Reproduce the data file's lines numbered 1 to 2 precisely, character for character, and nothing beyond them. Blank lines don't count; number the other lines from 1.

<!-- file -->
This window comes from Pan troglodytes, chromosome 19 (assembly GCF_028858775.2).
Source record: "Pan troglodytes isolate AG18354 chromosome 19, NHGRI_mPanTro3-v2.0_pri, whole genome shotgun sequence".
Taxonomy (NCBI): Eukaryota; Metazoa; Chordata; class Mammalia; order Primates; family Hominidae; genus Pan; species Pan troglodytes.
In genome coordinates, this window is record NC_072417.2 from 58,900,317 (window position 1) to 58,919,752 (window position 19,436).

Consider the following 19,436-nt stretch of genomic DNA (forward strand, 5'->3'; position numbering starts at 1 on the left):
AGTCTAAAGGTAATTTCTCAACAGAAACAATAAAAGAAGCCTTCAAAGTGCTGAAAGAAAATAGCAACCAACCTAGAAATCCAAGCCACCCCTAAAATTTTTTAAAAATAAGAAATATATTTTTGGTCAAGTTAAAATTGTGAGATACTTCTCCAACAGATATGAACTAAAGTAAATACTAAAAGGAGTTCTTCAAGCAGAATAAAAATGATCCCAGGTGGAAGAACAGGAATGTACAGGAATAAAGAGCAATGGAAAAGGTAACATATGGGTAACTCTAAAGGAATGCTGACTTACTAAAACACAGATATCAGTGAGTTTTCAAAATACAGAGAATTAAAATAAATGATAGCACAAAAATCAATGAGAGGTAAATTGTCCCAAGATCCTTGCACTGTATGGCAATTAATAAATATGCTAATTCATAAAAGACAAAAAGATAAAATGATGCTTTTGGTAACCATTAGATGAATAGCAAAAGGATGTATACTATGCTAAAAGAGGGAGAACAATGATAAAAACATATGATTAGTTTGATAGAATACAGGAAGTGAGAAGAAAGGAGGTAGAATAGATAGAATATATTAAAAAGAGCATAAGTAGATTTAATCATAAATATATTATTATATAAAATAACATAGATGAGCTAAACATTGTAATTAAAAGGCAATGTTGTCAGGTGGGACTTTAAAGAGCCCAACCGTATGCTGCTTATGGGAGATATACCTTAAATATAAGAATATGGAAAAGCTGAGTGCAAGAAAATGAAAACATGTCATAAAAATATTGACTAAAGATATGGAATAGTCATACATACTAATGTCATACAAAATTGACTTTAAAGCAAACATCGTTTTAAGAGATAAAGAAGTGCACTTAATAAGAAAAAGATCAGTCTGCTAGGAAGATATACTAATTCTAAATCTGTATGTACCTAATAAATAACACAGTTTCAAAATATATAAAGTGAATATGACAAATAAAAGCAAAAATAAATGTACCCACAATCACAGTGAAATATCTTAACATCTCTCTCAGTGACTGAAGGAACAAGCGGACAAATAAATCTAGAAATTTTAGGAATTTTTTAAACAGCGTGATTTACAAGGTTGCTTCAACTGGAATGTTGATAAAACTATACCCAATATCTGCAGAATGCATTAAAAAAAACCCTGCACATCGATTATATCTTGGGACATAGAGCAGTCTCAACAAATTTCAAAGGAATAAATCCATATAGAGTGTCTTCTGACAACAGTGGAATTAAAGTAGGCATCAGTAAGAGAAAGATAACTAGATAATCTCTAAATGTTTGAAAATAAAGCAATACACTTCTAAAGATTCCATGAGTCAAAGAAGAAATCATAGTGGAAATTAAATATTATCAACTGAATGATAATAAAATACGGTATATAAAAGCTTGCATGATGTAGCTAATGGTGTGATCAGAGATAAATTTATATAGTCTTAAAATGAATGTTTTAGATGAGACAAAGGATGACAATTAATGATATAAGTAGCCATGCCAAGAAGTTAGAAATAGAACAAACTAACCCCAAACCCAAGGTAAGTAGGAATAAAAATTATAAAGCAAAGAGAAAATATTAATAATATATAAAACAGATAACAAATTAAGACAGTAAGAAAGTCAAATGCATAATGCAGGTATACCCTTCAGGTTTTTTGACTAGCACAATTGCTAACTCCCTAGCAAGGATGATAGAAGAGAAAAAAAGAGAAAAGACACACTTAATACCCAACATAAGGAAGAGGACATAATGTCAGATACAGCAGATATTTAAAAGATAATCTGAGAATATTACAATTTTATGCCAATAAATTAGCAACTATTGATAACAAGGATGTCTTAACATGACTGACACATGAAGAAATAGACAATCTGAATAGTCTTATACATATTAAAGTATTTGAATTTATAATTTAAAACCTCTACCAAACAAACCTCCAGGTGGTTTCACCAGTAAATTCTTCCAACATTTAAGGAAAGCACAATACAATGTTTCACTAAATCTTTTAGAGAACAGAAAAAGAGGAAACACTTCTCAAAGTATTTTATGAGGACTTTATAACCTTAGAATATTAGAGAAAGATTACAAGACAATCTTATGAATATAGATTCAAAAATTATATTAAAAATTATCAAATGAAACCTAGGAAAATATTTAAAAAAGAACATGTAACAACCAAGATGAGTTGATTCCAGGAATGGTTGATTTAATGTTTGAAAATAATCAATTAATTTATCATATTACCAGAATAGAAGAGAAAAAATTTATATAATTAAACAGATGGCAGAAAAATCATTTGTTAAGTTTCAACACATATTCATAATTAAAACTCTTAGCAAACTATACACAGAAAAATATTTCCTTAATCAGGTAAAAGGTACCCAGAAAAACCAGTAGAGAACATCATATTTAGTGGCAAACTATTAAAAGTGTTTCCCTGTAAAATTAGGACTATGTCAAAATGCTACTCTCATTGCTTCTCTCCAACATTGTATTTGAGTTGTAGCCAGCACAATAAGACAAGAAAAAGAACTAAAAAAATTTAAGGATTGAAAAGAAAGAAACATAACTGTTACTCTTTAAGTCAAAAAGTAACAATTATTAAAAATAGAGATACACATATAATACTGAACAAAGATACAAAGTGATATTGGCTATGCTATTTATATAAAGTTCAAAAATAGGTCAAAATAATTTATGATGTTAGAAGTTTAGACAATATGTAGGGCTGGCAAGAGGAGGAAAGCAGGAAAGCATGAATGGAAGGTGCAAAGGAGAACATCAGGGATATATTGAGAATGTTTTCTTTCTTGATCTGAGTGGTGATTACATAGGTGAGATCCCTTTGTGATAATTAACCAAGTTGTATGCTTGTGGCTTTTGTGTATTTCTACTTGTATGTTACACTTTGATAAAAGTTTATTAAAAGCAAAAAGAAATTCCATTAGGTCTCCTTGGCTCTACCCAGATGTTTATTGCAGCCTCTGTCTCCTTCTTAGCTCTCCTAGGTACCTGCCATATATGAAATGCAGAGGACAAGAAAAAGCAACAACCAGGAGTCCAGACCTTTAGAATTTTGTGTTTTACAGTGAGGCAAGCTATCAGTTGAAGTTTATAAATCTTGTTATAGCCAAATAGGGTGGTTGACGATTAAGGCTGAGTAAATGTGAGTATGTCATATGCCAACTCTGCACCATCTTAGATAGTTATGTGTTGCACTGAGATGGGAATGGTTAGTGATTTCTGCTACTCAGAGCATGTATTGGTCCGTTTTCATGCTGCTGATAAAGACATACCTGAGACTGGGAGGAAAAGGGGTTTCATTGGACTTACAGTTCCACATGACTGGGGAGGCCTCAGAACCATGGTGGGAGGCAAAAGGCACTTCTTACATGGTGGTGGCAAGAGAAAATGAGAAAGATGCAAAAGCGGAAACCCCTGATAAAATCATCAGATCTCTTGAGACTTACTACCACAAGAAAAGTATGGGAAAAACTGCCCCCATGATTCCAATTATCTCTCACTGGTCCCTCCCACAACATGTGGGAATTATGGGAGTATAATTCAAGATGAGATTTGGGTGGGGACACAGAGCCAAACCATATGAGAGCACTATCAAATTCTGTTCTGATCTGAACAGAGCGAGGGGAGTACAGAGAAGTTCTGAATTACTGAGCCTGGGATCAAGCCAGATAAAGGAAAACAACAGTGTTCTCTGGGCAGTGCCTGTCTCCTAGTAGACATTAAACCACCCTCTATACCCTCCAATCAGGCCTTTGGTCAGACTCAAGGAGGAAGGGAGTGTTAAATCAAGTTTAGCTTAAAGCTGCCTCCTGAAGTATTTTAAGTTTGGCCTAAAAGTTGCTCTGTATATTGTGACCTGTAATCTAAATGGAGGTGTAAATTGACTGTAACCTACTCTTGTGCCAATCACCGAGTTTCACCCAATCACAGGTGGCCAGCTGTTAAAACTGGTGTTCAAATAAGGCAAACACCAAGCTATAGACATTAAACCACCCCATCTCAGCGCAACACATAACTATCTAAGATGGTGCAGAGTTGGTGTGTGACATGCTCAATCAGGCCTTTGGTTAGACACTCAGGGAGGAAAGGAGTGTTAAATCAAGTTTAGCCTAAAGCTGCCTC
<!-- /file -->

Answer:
This window comes from Pan troglodytes, chromosome 19 (assembly GCF_028858775.2).
Source record: "Pan troglodytes isolate AG18354 chromosome 19, NHGRI_mPanTro3-v2.0_pri, whole genome shotgun sequence".